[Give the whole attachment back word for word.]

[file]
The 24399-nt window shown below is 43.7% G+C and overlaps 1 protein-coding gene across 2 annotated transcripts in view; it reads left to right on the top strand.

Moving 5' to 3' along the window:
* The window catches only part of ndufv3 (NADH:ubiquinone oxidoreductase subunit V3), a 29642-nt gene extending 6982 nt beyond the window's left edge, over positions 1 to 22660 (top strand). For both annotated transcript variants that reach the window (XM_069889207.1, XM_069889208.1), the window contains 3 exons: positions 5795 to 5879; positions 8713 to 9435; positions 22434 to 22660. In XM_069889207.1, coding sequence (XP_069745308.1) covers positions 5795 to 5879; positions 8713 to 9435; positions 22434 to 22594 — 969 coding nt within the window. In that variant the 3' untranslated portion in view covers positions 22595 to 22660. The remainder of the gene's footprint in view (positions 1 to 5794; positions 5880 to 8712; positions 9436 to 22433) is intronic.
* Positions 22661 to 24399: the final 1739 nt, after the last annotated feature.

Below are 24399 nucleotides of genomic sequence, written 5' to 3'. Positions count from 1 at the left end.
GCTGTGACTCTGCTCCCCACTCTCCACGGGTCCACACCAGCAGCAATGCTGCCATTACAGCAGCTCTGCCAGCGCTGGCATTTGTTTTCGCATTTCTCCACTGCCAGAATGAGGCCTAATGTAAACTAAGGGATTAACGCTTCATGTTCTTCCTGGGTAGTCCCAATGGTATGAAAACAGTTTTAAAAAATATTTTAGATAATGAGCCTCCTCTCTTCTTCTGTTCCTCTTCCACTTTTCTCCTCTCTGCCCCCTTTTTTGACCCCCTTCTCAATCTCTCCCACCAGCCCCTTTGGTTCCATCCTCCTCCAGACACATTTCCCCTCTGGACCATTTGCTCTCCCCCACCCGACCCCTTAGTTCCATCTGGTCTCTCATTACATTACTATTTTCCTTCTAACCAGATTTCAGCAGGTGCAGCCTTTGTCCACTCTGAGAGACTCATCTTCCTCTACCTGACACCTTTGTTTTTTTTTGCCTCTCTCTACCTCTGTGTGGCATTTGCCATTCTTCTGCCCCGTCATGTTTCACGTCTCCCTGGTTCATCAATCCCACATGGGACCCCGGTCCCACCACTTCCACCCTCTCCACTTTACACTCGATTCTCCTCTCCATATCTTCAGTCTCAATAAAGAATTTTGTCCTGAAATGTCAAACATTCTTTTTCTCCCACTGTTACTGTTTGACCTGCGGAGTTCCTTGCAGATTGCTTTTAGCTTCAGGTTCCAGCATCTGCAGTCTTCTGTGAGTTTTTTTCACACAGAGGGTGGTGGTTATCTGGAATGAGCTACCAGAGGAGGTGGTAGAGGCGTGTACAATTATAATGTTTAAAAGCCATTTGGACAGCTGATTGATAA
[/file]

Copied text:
The 24399-nt window shown below is 43.7% G+C and overlaps 1 protein-coding gene across 2 annotated transcripts in view; it reads left to right on the top strand.

Moving 5' to 3' along the window:
* The window catches only part of ndufv3 (NADH:ubiquinone oxidoreductase subunit V3), a 29642-nt gene extending 6982 nt beyond the window's left edge, over positions 1 to 22660 (top strand). For both annotated transcript variants that reach the window (XM_069889207.1, XM_069889208.1), the window contains 3 exons: positions 5795 to 5879; positions 8713 to 9435; positions 22434 to 22660. In XM_069889207.1, coding sequence (XP_069745308.1) covers positions 5795 to 5879; positions 8713 to 9435; positions 22434 to 22594 — 969 coding nt within the window. In that variant the 3' untranslated portion in view covers positions 22595 to 22660. The remainder of the gene's footprint in view (positions 1 to 5794; positions 5880 to 8712; positions 9436 to 22433) is intronic.
* Positions 22661 to 24399: the final 1739 nt, after the last annotated feature.

Below are 24399 nucleotides of genomic sequence, written 5' to 3'. Positions count from 1 at the left end.
GCTGTGACTCTGCTCCCCACTCTCCACGGGTCCACACCAGCAGCAATGCTGCCATTACAGCAGCTCTGCCAGCGCTGGCATTTGTTTTCGCATTTCTCCACTGCCAGAATGAGGCCTAATGTAAACTAAGGGATTAACGCTTCATGTTCTTCCTGGGTAGTCCCAATGGTATGAAAACAGTTTTAAAAAATATTTTAGATAATGAGCCTCCTCTCTTCTTCTGTTCCTCTTCCACTTTTCTCCTCTCTGCCCCCTTTTTTGACCCCCTTCTCAATCTCTCCCACCAGCCCCTTTGGTTCCATCCTCCTCCAGACACATTTCCCCTCTGGACCATTTGCTCTCCCCCACCCGACCCCTTAGTTCCATCTGGTCTCTCATTACATTACTATTTTCCTTCTAACCAGATTTCAGCAGGTGCAGCCTTTGTCCACTCTGAGAGACTCATCTTCCTCTACCTGACACCTTTGTTTTTTTTTGCCTCTCTCTACCTCTGTGTGGCATTTGCCATTCTTCTGCCCCGTCATGTTTCACGTCTCCCTGGTTCATCAATCCCACATGGGACCCCGGTCCCACCACTTCCACCCTCTCCACTTTACACTCGATTCTCCTCTCCATATCTTCAGTCTCAATAAAGAATTTTGTCCTGAAATGTCAAACATTCTTTTTCTCCCACTGTTACTGTTTGACCTGCGGAGTTCCTTGCAGATTGCTTTTAGCTTCAGGTTCCAGCATCTGCAGTCTTCTGTGAGTTTTTTTCACACAGAGGGTGGTGGTTATCTGGAATGAGCTACCAGAGGAGGTGGTAGAGGCGTGTACAATTATAATGTTTAAAAGCCATTTGGACAGCTGATTGATAA